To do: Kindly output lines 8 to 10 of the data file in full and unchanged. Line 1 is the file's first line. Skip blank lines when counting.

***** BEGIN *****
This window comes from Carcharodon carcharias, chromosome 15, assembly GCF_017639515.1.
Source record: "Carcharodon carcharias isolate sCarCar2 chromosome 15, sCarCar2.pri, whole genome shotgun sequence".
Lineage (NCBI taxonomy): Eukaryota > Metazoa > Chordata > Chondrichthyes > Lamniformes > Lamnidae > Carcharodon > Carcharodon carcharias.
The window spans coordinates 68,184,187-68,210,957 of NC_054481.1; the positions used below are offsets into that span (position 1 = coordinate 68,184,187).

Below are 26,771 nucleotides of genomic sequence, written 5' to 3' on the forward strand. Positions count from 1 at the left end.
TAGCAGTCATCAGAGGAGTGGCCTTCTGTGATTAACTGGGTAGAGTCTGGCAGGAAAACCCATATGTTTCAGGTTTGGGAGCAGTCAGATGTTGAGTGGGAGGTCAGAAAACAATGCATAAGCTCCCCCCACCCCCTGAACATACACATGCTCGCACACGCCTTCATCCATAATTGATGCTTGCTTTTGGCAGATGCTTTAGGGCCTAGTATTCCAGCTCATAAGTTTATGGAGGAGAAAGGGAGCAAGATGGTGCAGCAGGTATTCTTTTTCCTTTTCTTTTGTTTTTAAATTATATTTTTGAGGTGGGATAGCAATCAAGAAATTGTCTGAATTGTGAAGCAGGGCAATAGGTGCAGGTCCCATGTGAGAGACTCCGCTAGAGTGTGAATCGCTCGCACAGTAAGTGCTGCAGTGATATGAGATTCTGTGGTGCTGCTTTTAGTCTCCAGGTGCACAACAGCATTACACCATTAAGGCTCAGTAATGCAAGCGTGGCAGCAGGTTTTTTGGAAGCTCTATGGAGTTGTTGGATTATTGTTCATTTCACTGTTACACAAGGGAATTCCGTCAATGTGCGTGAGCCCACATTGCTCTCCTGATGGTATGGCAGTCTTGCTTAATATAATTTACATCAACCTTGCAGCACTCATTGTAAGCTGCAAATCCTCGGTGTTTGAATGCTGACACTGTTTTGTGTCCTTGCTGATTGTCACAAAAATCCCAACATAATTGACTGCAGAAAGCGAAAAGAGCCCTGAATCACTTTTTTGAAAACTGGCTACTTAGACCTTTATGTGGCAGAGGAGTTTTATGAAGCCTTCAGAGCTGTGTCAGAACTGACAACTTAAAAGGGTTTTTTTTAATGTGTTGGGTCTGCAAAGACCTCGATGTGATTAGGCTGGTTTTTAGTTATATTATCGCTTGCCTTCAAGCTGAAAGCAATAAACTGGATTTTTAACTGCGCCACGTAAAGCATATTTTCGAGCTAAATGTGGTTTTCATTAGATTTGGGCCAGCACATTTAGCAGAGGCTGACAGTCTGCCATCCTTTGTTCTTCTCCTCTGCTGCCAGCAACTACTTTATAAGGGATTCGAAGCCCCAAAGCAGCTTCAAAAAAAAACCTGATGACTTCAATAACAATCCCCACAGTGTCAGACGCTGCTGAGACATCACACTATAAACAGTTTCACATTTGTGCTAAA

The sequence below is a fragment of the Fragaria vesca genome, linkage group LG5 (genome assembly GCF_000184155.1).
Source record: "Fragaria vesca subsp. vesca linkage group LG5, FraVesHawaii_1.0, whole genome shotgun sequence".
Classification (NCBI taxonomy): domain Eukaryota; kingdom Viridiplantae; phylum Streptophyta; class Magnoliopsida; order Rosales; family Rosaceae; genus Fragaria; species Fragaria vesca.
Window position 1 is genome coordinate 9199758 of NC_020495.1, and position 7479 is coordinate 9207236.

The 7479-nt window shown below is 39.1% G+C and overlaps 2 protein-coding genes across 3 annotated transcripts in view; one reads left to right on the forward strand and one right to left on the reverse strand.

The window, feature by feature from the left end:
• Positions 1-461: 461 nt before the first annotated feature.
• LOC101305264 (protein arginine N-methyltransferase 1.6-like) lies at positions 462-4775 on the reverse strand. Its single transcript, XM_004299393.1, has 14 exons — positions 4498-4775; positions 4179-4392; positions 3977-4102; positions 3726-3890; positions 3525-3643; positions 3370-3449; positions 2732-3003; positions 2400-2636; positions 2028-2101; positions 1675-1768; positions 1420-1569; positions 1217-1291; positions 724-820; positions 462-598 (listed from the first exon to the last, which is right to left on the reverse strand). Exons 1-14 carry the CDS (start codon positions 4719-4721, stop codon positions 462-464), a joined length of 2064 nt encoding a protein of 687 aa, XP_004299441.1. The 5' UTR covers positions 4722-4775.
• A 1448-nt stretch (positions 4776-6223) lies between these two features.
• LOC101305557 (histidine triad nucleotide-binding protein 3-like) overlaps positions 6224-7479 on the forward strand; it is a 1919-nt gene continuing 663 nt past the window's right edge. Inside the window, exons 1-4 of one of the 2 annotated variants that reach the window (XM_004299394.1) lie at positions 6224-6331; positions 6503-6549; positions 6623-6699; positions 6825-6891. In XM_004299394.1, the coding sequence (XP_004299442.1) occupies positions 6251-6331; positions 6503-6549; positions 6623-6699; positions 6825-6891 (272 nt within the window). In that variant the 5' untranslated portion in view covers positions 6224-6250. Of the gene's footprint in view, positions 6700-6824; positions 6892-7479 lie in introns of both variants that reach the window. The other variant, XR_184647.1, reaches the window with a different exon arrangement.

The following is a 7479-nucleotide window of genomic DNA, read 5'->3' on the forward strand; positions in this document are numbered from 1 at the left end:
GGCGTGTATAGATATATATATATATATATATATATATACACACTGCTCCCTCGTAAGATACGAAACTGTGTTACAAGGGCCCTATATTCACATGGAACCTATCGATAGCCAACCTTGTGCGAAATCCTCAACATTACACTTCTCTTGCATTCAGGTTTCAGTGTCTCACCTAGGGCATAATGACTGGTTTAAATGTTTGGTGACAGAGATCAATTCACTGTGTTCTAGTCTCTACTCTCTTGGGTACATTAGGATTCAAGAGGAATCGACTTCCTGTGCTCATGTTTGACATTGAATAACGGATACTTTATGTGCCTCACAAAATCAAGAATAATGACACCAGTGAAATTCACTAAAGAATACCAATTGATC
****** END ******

Source record: "Fragaria vesca subsp. vesca linkage group LG5, FraVesHawaii_1.0, whole genome shotgun sequence".
Classification (NCBI taxonomy): domain Eukaryota; kingdom Viridiplantae; phylum Streptophyta; class Magnoliopsida; order Rosales; family Rosaceae; genus Fragaria; species Fragaria vesca.
Window position 1 is genome coordinate 9199758 of NC_020495.1, and position 7479 is coordinate 9207236.